Combining tumour response and progression free survival as surrogate endpoints for overall survival in advanced colorectal cancer

Elia, E.G., Städler, N., Ciani, O., Taylor, R.S. and Bujkiewicz, S. (2020) Combining tumour response and progression free survival as surrogate endpoints for overall survival in advanced colorectal cancer. Cancer Epidemiology, 64, 101665. (doi: 10.1016/j.canep.2019.101665) (PMID:31911395)

[img]
Preview
Text
221011.pdf - Published Version
Available under License Creative Commons Attribution.

474kB

Abstract

BACKGROUND:Progression free survival (PFS) and tumour response (TR) have been investigated as surrogate endpoints for overall survival (OS) in advanced colorectal cancer (aCRC), however their validity has been shown to be suboptimal. In recent years, meta-analytic methods allowing for use of multiple surrogate endpoints jointly have been proposed. Our aim was to assess if PFS and TR used jointly as surrogate endpoints to OS improve their predictive value. METHODS:Data were obtained from a systematic review of randomised controlled trials investigating effectiveness of pharmacological therapies in aCRC, including systemic chemotherapies, anti-epidermal growth factor receptor therapies and anti-angiogenic agents. Multivariate meta-analysis was used to model the association patterns between treatment effects on the surrogate endpoints (TR, PFS) and the final outcome (OS). RESULTS:Analysis of 33 trials reporting treatment effects on all three outcomes showed reasonably strong association between treatment effects on PFS and OS, however the association parameters were obtained with a large uncertainty. A weak surrogate relationship was noted between the treatment effects on TR and OS. Modelling the two surrogate endpoints, TR and PFS, jointly as predictors of treatment effect on OS gave no marked improvement to surrogate association patterns. Modest improvement in the precision of the predicted treatment effects on the final outcome was noted in studies investigating anti-angiogenic therapy, however it was likely due to chance. CONCLUSION:The joint use of two surrogate endpoints did not lead to marked improvement in the association between treatment effects on surrogate and final endpoints in advanced colorectal cancer.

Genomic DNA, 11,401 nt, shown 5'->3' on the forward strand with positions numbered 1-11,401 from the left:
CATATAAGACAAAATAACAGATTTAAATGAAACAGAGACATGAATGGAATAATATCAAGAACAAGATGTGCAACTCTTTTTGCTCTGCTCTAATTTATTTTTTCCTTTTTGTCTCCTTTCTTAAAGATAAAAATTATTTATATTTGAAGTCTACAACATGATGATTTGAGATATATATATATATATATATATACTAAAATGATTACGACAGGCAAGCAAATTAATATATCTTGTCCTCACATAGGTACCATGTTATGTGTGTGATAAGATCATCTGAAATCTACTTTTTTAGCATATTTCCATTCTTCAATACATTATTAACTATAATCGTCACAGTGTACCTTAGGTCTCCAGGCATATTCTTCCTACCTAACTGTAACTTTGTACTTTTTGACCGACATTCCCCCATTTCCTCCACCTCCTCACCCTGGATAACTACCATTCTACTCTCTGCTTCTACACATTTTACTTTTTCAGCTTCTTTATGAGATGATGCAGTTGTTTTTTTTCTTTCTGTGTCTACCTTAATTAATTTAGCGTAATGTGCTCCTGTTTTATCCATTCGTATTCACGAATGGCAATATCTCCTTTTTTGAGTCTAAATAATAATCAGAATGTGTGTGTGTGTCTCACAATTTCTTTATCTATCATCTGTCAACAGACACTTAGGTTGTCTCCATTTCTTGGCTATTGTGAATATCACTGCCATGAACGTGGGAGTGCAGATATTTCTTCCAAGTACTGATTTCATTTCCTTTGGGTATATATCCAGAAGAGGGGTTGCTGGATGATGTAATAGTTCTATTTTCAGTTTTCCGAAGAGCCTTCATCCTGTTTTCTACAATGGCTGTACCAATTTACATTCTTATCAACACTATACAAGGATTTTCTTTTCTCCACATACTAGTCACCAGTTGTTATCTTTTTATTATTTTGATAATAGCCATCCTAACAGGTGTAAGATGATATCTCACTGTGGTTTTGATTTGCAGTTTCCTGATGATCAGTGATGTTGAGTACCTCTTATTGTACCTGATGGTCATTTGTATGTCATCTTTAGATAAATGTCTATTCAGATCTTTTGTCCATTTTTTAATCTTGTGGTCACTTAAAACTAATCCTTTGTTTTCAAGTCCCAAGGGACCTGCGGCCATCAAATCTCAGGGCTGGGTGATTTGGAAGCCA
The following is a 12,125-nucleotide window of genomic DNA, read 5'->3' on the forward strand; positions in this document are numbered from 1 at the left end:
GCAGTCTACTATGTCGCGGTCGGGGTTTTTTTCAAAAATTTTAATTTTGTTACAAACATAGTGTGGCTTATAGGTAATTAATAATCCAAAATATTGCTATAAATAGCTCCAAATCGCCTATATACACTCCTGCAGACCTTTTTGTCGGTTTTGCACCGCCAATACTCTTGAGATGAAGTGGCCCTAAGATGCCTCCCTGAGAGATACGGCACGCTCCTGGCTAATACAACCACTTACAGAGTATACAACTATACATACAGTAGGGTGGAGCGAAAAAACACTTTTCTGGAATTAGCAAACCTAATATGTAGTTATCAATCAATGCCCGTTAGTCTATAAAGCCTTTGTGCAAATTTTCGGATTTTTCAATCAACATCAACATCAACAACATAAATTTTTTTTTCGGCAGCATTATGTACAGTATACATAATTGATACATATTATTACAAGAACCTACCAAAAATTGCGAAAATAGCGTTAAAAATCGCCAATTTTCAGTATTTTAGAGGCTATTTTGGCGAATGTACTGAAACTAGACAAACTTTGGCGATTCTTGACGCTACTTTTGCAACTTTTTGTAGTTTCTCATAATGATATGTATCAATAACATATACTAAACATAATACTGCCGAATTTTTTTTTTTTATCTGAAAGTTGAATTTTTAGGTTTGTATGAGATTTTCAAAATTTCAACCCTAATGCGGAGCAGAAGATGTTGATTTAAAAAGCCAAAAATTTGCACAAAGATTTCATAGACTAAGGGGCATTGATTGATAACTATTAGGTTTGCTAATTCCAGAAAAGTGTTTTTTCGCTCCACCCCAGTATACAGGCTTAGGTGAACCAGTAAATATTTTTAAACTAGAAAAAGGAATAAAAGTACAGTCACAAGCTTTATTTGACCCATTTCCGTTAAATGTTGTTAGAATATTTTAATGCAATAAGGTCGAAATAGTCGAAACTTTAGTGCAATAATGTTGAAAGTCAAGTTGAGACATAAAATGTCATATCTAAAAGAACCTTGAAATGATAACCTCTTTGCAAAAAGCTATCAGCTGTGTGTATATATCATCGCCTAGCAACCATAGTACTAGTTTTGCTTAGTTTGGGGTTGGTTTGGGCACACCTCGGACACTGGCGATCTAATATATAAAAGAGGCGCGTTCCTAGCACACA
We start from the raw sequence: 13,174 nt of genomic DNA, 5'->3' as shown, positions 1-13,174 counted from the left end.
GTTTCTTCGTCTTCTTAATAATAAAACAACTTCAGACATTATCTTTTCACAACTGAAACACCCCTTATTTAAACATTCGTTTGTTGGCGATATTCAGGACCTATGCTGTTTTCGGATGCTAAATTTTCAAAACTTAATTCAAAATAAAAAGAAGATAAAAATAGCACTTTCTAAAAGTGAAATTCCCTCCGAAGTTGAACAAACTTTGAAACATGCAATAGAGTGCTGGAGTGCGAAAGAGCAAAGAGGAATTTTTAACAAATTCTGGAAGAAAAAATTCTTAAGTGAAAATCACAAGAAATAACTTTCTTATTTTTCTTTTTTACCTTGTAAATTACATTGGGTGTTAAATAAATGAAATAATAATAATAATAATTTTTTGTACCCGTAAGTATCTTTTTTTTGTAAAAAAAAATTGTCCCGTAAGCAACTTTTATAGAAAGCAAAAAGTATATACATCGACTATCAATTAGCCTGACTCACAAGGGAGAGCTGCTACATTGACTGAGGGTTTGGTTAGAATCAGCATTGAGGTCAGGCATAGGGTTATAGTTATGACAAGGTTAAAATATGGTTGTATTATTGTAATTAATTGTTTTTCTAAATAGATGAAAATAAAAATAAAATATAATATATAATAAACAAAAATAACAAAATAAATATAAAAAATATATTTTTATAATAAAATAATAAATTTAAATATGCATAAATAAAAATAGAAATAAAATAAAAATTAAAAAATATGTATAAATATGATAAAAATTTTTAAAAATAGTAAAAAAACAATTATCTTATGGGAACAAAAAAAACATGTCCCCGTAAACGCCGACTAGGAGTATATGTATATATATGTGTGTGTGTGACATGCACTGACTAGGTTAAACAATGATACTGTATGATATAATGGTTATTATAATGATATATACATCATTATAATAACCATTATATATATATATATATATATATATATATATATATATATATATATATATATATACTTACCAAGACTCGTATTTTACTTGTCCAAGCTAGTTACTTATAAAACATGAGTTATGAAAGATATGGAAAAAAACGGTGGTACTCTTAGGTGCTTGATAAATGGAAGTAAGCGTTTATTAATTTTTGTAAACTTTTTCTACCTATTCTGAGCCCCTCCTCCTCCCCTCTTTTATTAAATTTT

Item Type:Articles
Additional Information:This work was supported by the Medical Research Council (MRC) Methodology Research Programme [New Investigator Research Grant MR/L009854/1awarded to Sylwia Bujkiewicz]. Eleni Elia and Sylwia Bujkiewicz were financially supported by this grant while being employed by the University of Leicester.
Status:Published
Refereed:Yes
Glasgow Author(s) Enlighten ID:Taylor, Professor Rod
Authors: Elia, E.G., Städler, N., Ciani, O., Taylor, R.S., and Bujkiewicz, S.
College/School:College of Medical Veterinary and Life Sciences > Institute of Health and Wellbeing > MRC/CSO SPHSU
Journal Name:Cancer Epidemiology
Publisher:Elsevier
ISSN:1877-7821
ISSN (Online):1877-783X
Published Online:05 January 2020
Copyright Holders:Copyright © 2020 The Authors
First Published:First published in Cancer Epidemiology 64:101665
Publisher Policy:Reproduced under a Creative Commons licence

University Staff: Request a correction | Enlighten Editors: Update this record